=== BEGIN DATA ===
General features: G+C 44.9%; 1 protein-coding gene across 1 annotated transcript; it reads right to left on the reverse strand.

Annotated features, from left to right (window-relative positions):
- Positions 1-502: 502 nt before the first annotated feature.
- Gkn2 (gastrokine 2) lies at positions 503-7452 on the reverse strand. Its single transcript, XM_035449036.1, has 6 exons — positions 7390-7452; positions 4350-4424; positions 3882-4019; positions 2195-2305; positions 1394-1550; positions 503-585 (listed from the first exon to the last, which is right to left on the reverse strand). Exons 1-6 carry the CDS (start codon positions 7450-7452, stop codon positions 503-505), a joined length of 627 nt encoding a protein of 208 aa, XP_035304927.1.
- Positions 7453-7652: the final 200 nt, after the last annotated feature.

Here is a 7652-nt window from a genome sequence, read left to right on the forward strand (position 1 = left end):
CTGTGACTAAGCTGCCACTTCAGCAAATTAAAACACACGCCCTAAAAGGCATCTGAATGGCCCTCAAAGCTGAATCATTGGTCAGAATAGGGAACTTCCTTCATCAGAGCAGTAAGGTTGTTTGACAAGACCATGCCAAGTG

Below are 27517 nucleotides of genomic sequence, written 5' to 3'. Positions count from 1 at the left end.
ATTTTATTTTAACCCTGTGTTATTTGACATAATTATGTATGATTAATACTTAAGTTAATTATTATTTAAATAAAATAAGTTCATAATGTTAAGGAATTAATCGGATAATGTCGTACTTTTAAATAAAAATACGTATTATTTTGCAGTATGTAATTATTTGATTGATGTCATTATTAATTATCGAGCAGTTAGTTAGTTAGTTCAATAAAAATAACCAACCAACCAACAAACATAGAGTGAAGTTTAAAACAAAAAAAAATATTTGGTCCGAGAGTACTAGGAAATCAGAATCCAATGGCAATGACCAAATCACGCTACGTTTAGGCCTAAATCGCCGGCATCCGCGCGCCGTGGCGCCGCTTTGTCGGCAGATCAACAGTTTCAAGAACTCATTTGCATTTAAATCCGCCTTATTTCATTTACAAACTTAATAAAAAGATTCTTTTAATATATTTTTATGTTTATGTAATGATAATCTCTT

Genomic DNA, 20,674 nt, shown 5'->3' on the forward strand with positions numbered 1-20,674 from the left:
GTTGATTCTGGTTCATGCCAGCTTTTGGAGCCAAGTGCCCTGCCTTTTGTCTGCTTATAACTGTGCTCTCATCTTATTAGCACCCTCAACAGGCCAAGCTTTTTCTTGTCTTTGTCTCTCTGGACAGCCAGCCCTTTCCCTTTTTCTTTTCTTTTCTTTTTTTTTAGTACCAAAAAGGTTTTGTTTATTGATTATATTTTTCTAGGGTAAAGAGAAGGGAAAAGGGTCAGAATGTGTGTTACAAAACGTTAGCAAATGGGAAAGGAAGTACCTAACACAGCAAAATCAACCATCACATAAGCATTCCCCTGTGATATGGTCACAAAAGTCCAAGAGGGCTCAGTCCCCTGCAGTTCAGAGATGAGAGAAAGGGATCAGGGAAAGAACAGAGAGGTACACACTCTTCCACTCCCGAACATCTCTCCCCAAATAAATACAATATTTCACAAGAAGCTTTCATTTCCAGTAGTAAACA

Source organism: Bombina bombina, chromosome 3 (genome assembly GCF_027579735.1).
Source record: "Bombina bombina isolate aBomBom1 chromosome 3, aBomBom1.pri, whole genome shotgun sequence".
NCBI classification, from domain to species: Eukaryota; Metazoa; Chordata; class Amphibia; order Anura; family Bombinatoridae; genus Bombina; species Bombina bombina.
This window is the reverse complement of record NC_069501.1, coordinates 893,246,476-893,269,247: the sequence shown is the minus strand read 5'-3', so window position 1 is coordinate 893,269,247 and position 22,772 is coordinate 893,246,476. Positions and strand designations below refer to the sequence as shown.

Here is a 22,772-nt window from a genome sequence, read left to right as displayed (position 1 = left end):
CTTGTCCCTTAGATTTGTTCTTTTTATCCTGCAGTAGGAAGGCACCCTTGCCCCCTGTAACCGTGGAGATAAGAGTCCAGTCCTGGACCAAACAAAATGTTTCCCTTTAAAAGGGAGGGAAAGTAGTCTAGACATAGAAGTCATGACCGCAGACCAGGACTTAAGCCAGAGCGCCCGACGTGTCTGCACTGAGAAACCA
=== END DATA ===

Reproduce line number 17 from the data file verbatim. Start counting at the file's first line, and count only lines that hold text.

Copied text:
CTTGTCCCTTAGATTTGTTCTTTTTATCCTGCAGTAGGAAGGCACCCTTGCCCCCTGTAACCGTGGAGATAAGAGTCCAGTCCTGGACCAAACAAAATGTTTCCCTTTAAAAGGGAGGGAAAGTAGTCTAGACATAGAAGTCATGACCGCAGACCAGGACTTAAGCCAGAGCGCCCGACGTGTCTGCACTGAGAAACCA